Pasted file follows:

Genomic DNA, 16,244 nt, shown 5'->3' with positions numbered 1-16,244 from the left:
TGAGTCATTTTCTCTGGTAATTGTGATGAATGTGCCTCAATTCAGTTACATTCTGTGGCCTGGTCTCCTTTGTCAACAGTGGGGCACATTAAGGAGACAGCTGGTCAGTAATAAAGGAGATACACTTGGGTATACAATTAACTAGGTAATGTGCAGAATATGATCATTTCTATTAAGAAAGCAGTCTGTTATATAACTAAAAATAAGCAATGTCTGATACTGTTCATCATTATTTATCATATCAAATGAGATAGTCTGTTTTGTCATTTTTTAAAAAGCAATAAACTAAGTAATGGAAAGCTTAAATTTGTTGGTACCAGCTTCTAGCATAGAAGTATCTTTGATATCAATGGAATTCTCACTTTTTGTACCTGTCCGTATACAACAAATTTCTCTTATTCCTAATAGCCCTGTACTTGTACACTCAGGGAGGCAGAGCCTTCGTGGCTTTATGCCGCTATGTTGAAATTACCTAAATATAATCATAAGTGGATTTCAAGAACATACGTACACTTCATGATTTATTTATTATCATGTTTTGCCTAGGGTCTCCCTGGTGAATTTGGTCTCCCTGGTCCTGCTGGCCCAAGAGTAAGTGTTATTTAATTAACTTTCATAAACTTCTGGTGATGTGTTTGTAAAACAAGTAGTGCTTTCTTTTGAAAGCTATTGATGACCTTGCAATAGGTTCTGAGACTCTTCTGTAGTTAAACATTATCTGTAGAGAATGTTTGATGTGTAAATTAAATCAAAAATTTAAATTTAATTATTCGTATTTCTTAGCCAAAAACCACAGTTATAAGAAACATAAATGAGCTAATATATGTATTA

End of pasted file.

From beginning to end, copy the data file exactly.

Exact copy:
Genomic DNA, 16,244 nt, shown 5'->3' with positions numbered 1-16,244 from the left:
TGAGTCATTTTCTCTGGTAATTGTGATGAATGTGCCTCAATTCAGTTACATTCTGTGGCCTGGTCTCCTTTGTCAACAGTGGGGCACATTAAGGAGACAGCTGGTCAGTAATAAAGGAGATACACTTGGGTATACAATTAACTAGGTAATGTGCAGAATATGATCATTTCTATTAAGAAAGCAGTCTGTTATATAACTAAAAATAAGCAATGTCTGATACTGTTCATCATTATTTATCATATCAAATGAGATAGTCTGTTTTGTCATTTTTTAAAAAGCAATAAACTAAGTAATGGAAAGCTTAAATTTGTTGGTACCAGCTTCTAGCATAGAAGTATCTTTGATATCAATGGAATTCTCACTTTTTGTACCTGTCCGTATACAACAAATTTCTCTTATTCCTAATAGCCCTGTACTTGTACACTCAGGGAGGCAGAGCCTTCGTGGCTTTATGCCGCTATGTTGAAATTACCTAAATATAATCATAAGTGGATTTCAAGAACATACGTACACTTCATGATTTATTTATTATCATGTTTTGCCTAGGGTCTCCCTGGTGAATTTGGTCTCCCTGGTCCTGCTGGCCCAAGAGTAAGTGTTATTTAATTAACTTTCATAAACTTCTGGTGATGTGTTTGTAAAACAAGTAGTGCTTTCTTTTGAAAGCTATTGATGACCTTGCAATAGGTTCTGAGACTCTTCTGTAGTTAAACATTATCTGTAGAGAATGTTTGATGTGTAAATTAAATCAAAAATTTAAATTTAATTATTCGTATTTCTTAGCCAAAAACCACAGTTATAAGAAACATAAATGAGCTAATATATGTATTA